When people focus on oral health by keeping their teeth strong and gums free from disease, they assume these activities are solely benefiting their mouth. For example, you have a cavity, so the only resultant issue is a toothache, right? Not necessarily.
Human anatomy is a deeply interconnected collection of organs and systems. And what can affect one system may, in time, have consequences for other systems. Practicing good oral health is not only essential for optimal mouth function, but for maintaining the abilities of the rest of your body. Nowhere is this more apparent than in the connection between diabetes and oral health.
Diabetic conditions cause an imbalance of “blood sugar” in the body. Under normal circumstances, insulin is the hormone that helps convey sugar into cells, and it allows the cells to metabolize that sugar and convert it into usable energy. When sugar remains in the bloodstream, rather than being taken up and “burned as fuel,” it causes health problems.
So what’s the connection between diabetes and oral health?
Diabetes and oral health are interconnected, and struggles in one area can easily affect the other. Diabetic conditions can, for example, lead to an increased risk for gum disease. The reason for this is that higher glucose levels in the blood create an imbalance, affecting the body’s ability to regulate itself. Therefore, people with diabetes have a difficult time fighting off infections, contagions, and other results of exposure to foreign substances. The mouth, of course, is the number one source in the body for exposure to foreign elements through eating, drinking, smoking, and countless other activities.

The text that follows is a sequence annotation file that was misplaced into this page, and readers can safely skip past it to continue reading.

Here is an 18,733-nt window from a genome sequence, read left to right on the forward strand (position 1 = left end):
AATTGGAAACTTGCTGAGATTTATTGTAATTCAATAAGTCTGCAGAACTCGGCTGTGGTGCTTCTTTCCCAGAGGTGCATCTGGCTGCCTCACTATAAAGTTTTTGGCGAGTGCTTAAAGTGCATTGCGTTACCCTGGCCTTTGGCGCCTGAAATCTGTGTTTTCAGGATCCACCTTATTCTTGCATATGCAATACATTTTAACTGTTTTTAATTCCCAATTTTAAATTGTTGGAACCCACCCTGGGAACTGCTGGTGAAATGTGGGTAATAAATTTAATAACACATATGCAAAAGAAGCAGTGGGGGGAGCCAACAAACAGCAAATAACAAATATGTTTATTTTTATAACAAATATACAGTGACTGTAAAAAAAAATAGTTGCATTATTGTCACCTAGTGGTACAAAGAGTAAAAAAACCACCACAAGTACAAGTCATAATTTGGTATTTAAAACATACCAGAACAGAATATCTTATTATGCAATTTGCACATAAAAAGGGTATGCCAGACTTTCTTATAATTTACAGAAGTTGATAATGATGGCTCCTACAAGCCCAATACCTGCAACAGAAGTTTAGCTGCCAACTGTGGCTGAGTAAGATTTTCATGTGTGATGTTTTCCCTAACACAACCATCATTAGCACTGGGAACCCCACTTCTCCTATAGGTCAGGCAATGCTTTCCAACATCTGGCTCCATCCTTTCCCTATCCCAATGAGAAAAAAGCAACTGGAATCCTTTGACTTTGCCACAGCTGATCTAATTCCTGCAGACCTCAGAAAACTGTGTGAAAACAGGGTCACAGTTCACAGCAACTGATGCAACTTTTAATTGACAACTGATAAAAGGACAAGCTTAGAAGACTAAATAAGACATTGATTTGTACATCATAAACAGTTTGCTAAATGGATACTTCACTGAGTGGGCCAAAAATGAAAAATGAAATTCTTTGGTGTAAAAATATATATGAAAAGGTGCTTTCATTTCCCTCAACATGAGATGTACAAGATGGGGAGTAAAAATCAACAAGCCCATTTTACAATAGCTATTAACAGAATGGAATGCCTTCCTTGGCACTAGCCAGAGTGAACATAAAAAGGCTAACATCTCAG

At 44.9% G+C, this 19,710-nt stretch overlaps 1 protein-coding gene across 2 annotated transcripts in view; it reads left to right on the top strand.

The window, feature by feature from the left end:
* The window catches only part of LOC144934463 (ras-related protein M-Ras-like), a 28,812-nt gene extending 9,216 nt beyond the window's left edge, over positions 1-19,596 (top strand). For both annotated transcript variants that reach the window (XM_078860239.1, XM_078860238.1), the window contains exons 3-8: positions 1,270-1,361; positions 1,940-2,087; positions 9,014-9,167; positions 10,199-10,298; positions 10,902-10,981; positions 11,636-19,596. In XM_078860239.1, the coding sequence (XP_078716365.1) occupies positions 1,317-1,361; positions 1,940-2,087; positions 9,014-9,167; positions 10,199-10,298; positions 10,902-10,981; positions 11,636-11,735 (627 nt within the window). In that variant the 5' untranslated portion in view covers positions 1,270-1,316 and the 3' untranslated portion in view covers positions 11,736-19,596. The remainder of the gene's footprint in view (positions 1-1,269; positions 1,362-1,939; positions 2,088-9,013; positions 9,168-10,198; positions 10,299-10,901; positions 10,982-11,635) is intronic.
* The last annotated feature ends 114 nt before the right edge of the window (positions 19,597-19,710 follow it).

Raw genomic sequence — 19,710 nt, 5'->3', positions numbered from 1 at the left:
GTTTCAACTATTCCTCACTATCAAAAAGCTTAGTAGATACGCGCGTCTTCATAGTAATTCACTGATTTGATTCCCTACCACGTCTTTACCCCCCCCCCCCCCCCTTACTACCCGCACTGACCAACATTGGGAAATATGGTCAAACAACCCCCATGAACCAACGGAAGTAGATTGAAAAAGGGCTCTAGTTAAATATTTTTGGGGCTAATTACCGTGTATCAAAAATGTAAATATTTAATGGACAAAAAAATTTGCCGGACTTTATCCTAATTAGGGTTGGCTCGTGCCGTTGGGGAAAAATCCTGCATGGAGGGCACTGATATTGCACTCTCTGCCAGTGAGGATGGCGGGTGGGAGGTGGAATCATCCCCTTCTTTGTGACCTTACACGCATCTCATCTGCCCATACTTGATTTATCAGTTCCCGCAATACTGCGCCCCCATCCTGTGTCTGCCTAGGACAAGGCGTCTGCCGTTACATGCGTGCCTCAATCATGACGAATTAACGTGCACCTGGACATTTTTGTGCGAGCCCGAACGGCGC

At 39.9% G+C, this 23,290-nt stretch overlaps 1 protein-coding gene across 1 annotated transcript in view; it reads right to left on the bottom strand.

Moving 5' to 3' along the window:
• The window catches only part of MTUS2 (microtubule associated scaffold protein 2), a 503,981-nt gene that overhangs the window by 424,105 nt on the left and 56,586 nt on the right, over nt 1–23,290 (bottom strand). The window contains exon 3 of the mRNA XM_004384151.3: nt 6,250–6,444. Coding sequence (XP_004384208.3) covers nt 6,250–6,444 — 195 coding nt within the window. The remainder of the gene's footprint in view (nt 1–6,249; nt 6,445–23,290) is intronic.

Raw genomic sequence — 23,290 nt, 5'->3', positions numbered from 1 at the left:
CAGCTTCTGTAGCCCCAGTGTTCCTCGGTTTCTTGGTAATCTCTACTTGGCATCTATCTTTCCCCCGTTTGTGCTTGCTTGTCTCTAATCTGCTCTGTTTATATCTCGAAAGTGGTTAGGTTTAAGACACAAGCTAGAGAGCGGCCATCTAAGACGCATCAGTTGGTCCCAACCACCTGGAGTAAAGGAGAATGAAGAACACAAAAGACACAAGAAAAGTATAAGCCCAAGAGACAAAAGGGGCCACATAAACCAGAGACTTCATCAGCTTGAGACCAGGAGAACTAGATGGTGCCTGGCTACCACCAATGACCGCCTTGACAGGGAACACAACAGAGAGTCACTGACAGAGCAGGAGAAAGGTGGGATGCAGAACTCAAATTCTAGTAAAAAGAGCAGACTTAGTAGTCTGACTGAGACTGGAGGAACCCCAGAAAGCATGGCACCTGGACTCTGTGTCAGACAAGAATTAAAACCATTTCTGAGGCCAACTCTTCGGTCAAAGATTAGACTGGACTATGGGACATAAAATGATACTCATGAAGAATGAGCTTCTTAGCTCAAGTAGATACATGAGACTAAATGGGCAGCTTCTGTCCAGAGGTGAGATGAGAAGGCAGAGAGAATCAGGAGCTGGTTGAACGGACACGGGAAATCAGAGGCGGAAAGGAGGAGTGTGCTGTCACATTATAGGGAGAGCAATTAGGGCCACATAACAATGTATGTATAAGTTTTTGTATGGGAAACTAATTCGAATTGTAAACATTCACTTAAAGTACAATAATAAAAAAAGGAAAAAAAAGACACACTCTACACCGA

The mouth’s frequent contact with contagions in combination with a weaker immune system means that the mouth of a diabetic person is more vulnerable to infection from gum disease than a non-diabetic might be. Furthermore, gum disease, when it happens, can also lead to higher glucose imbalances, and thus make the existing condition of a person with diabetes worse.
For people with a diabetic condition, they may be especially vulnerable to gum disease, which can lead to mouth pain, swollen gums, and even the loss of teeth if symptoms are left unchecked and untreated. In some cases, it’s also possible that this infection creates a “negative feedback loop,” where the gum disease worsens diabetes itself, which in turn amplifies the effects, the gum disease, and even causes other diabetes-related symptoms, such as foot infections.
It is very important for people to be aware of the way diabetes and oral health interrelates. Take extra care to monitor the condition of your gums and your teeth. Ensure that a dental professional is aware of your diabetes and you visit them regularly. Use the state of your mouth as not just an indicator of oral health, but overall health as well. You’ll just need to be extra diligent to ensure that diabetes and oral health remain in proper balance.
Dr. Stephan Caye and his friendly, experienced team at Premier Dental offer affordable family dentistry and oral health education to their patients in the Lee’s Summit, MO area. Our office is conveniently located off of Highway 50 and SE Blue Parkway. We offer appointment times Monday through Friday to meet your needs. At Premier Dental, we provide most dental health services, from family and general dentistry to specialty procedures, including tooth replacement options, including CEREC crowns, dental implants and dentures, endodontic or root canal treatment, teeth whitening, cosmetic dentistry, emergency dental care and much more. We accept most dental insurance plans and offer affordable financial solutions for any budget. Please call us at (816) 600-6330 to schedule an appointment.